The fact that Indonesia has no maritime border with any neighboring states in the Southwest of Sumatra. Therefore, unlike Malaysia’s extended continental shelf proposal in the South China Sea that provoke many political responses from many states, it is less likely that Indonesia extended continental shelf proposal will raise protest from any states.

However, the most important thing to realize the potential benefit of the extended continental shelf as discussed earlier, Indonesia should have a strategy and road map how what to do after Indonesia gets the extended continental shelf.

*Arie Afriansyah is a Senior Lecturer in international law and Chairman of the Center for Sustainable Ocean Policy at University of Indonesia.

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Southeast Asia

The China factor in India’s recent engagement with Vietnam

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Photo courtesy - PTI

In its fourth year since the elevation of ties to a Comprehensive Strategic Partnership, December 2020 witnessed an enhanced cooperation between New Delhi and Hanoi, ranging from humanitarian assistance and disaster relief to defence and maritime cooperation, amid common concerns about China.

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In an effort to boost defence cooperation, the navies of India and Vietnam conducted atwo-day passage exercise (Passex) in the South China Sea on December 26 and 27, 2020, reinforcing interoperability and jointness in the maritime sphere. Two days before this exercise has begun, an Indian naval ship arrived at Nha Rong Port in Ho Chi Minh City to offer humanitarian assistance for the flood-affected parts of Central Vietnam.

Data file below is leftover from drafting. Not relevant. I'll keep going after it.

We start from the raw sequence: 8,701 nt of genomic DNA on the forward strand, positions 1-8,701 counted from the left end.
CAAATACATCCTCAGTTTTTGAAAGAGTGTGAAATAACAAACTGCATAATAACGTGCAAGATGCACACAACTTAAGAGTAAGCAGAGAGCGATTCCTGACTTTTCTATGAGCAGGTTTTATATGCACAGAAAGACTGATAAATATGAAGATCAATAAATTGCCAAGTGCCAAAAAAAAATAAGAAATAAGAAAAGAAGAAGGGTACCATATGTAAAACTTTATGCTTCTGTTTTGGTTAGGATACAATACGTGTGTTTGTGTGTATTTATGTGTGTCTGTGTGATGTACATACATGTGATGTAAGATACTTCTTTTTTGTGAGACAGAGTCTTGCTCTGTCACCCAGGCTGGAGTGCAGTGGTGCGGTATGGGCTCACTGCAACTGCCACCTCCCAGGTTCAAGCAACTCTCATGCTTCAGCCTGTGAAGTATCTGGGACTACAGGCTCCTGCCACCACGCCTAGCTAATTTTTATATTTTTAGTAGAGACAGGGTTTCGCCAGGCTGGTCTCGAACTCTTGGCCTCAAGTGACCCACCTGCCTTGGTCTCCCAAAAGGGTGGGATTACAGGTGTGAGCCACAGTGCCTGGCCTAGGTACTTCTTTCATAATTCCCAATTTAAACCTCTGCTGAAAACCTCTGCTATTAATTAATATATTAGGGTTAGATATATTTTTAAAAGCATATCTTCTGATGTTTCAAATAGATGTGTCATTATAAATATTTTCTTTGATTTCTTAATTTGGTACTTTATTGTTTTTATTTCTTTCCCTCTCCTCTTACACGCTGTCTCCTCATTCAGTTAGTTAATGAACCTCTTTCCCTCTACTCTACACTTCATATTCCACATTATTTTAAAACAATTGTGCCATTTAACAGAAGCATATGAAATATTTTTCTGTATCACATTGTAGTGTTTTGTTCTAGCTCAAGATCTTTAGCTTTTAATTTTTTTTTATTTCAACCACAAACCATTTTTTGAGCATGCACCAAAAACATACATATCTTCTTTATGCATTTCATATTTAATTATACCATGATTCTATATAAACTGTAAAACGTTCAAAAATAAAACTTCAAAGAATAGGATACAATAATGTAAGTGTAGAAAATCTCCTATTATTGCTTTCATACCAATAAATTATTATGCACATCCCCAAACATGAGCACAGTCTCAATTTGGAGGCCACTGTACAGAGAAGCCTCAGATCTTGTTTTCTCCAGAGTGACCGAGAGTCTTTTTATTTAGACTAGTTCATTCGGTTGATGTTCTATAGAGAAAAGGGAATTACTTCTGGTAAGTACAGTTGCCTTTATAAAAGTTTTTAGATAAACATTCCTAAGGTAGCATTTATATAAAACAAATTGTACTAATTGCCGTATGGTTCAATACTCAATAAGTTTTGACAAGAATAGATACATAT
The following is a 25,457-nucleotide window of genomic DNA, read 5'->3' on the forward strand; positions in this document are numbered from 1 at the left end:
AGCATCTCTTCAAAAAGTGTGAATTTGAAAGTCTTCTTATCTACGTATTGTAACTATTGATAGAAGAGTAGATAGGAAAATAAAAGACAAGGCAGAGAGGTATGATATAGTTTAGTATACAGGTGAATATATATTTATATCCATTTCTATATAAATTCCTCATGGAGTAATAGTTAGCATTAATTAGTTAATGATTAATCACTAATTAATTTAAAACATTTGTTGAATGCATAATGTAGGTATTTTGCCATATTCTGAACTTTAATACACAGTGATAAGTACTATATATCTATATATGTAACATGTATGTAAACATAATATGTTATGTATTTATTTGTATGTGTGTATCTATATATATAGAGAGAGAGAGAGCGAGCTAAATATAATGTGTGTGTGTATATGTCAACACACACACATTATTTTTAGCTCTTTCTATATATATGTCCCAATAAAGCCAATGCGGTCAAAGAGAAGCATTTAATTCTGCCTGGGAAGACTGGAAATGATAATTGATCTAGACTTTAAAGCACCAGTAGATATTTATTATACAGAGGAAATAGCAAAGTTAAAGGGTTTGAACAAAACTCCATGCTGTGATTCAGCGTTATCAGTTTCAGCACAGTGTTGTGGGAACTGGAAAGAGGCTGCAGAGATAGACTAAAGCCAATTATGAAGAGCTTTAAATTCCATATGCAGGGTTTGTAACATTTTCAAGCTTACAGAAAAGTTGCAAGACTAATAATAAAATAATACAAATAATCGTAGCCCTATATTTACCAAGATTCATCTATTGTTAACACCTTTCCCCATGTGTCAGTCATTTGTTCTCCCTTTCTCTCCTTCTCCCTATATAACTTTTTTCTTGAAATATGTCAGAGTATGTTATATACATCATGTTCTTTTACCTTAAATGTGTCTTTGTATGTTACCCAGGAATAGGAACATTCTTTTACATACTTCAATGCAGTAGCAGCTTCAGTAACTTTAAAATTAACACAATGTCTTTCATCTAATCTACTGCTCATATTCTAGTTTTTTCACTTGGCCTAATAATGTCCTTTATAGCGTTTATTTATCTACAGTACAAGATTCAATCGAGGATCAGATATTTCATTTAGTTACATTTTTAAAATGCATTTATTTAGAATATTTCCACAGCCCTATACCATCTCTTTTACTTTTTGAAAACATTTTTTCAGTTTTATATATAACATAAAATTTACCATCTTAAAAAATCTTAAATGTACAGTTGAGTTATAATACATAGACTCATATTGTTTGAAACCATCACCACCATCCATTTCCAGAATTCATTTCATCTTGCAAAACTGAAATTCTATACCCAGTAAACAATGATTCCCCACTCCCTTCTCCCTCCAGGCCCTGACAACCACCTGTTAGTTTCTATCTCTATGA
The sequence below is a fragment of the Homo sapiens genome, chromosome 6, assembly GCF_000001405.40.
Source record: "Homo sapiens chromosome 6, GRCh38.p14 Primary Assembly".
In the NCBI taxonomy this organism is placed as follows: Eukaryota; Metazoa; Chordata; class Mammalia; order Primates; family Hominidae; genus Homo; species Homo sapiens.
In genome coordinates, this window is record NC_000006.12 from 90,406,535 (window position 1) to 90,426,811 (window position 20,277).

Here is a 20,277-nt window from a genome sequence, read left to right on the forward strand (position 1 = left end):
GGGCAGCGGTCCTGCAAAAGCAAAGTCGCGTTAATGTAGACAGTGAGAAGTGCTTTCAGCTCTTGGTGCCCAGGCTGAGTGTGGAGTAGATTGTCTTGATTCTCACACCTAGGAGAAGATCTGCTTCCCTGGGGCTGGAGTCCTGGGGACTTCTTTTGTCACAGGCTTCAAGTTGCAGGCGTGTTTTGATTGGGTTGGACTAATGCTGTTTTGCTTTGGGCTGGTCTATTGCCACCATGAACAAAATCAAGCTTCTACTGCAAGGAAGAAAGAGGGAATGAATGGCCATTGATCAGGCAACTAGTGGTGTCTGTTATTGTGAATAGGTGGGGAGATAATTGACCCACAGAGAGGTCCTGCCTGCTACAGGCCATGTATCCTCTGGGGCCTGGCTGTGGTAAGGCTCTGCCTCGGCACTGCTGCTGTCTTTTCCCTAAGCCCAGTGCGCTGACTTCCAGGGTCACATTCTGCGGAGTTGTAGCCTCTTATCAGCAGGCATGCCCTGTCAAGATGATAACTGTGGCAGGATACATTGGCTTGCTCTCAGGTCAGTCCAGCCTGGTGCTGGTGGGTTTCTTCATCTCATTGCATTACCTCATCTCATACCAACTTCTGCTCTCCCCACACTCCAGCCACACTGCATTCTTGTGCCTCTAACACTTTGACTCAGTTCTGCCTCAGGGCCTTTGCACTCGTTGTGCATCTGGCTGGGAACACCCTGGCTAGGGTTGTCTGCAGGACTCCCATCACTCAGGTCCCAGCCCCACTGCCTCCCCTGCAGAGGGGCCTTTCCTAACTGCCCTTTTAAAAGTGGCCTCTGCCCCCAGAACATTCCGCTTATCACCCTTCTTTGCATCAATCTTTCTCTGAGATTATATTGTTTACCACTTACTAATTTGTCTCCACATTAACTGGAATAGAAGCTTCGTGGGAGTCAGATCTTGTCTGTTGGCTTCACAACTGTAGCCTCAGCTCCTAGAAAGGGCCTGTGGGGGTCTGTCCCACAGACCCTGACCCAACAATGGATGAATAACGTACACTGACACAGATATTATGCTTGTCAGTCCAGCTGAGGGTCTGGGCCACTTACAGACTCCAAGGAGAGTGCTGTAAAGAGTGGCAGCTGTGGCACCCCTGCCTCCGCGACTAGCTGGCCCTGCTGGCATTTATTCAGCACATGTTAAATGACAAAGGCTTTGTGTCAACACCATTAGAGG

Before this, in the same week, during a virtual summit between Indian Prime Minister Narendra Modi and his Vietnamese counterpart Nguyen Xuan Phuc on December 21, both countries inked seven agreements on miscellaneous areas of cooperation and jointly unveiled a vision and plan of action for the future, as both countries encounter the common Chinese threat in their respective neighbourhoods.

Vietnam’s disputes with China

India’s bone of contention with China ranges from the Himalayas to the Indian Ocean. Both Vietnam and India share territorial borders with China. Well, it seems odd that despite its common socialistic political backgrounds, China and Vietnam remains largely hostile. 

Having a 3,260 km coastline, covering much of the western part of South China Sea, Vietnam’s exclusive economic zone (EEZ) overlaps with Chinese claims based on the legally invalid and vaguely defined Nine-Dash Line concept, unacceptable for all the other countries in the region, including Vietnam, Philippines, Malaysia, and Brunei.

In 2016, China lost a case brought out by the Philippines at the Permanent Court of Arbitration based in The Hague when the court ruled that Beijing’s had no legal basis to claim ‘historic rights’ as per the nine-dash line. China rejected the ruling and continued to build artificial islands in the South China Sea, which it has been doing since 2013, some of them later militarized to gain favourable strategic footholds in the sea and the entire region.

The Paracel and the Spratly Islands in the South China Sea has been historically considered part of Vietnam. The Geneva Accords of 1954, which ended the First Indochina War, gave the erstwhile South Vietnam control of territories south of the 17th Parallel, which included these island groups. But, China lays claims on all of these islands and occupies some of them, leading to an ongoing dispute with Vietnam.

China and Vietnam also fought a border war from 1979 to 1990. But today, the disputes largely remain in the maritime sphere, in the South China Sea.

China’s eyes on the Indian Ocean